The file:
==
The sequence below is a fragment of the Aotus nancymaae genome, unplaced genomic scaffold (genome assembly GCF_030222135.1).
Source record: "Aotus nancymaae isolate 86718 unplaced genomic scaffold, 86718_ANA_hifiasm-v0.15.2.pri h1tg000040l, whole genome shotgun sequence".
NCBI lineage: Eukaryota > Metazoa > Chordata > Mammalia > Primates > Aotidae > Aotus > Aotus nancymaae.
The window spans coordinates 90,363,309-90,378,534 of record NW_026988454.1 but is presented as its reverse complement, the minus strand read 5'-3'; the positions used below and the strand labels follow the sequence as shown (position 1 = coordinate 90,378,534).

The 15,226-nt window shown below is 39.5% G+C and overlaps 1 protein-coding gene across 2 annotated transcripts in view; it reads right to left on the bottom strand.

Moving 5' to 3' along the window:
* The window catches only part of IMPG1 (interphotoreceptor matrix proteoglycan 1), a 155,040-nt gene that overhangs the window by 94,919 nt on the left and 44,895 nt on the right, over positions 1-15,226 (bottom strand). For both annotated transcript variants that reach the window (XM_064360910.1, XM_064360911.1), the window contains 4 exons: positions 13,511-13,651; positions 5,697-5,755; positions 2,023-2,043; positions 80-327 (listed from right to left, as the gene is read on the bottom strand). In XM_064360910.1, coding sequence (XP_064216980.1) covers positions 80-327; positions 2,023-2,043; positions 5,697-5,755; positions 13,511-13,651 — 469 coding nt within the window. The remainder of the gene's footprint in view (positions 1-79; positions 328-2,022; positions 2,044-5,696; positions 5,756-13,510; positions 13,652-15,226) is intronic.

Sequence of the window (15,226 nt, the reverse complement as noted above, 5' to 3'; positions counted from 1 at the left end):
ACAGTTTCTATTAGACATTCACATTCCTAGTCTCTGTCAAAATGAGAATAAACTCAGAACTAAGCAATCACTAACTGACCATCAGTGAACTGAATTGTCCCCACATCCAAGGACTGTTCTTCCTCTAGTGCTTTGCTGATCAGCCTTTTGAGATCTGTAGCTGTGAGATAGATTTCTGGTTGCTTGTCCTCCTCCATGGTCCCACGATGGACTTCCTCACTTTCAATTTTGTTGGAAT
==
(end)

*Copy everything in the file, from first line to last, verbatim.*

The sequence below is a fragment of the Aotus nancymaae genome, unplaced genomic scaffold (genome assembly GCF_030222135.1).
Source record: "Aotus nancymaae isolate 86718 unplaced genomic scaffold, 86718_ANA_hifiasm-v0.15.2.pri h1tg000040l, whole genome shotgun sequence".
NCBI lineage: Eukaryota > Metazoa > Chordata > Mammalia > Primates > Aotidae > Aotus > Aotus nancymaae.
The window spans coordinates 90,363,309-90,378,534 of record NW_026988454.1 but is presented as its reverse complement, the minus strand read 5'-3'; the positions used below and the strand labels follow the sequence as shown (position 1 = coordinate 90,378,534).

The 15,226-nt window shown below is 39.5% G+C and overlaps 1 protein-coding gene across 2 annotated transcripts in view; it reads right to left on the bottom strand.

Moving 5' to 3' along the window:
* The window catches only part of IMPG1 (interphotoreceptor matrix proteoglycan 1), a 155,040-nt gene that overhangs the window by 94,919 nt on the left and 44,895 nt on the right, over positions 1-15,226 (bottom strand). For both annotated transcript variants that reach the window (XM_064360910.1, XM_064360911.1), the window contains 4 exons: positions 13,511-13,651; positions 5,697-5,755; positions 2,023-2,043; positions 80-327 (listed from right to left, as the gene is read on the bottom strand). In XM_064360910.1, coding sequence (XP_064216980.1) covers positions 80-327; positions 2,023-2,043; positions 5,697-5,755; positions 13,511-13,651 — 469 coding nt within the window. The remainder of the gene's footprint in view (positions 1-79; positions 328-2,022; positions 2,044-5,696; positions 5,756-13,510; positions 13,652-15,226) is intronic.

Sequence of the window (15,226 nt, the reverse complement as noted above, 5' to 3'; positions counted from 1 at the left end):
ACAGTTTCTATTAGACATTCACATTCCTAGTCTCTGTCAAAATGAGAATAAACTCAGAACTAAGCAATCACTAACTGACCATCAGTGAACTGAATTGTCCCCACATCCAAGGACTGTTCTTCCTCTAGTGCTTTGCTGATCAGCCTTTTGAGATCTGTAGCTGTGAGATAGATTTCTGGTTGCTTGTCCTCCTCCATGGTCCCACGATGGACTTCCTCACTTTCAATTTTGTTGGAAT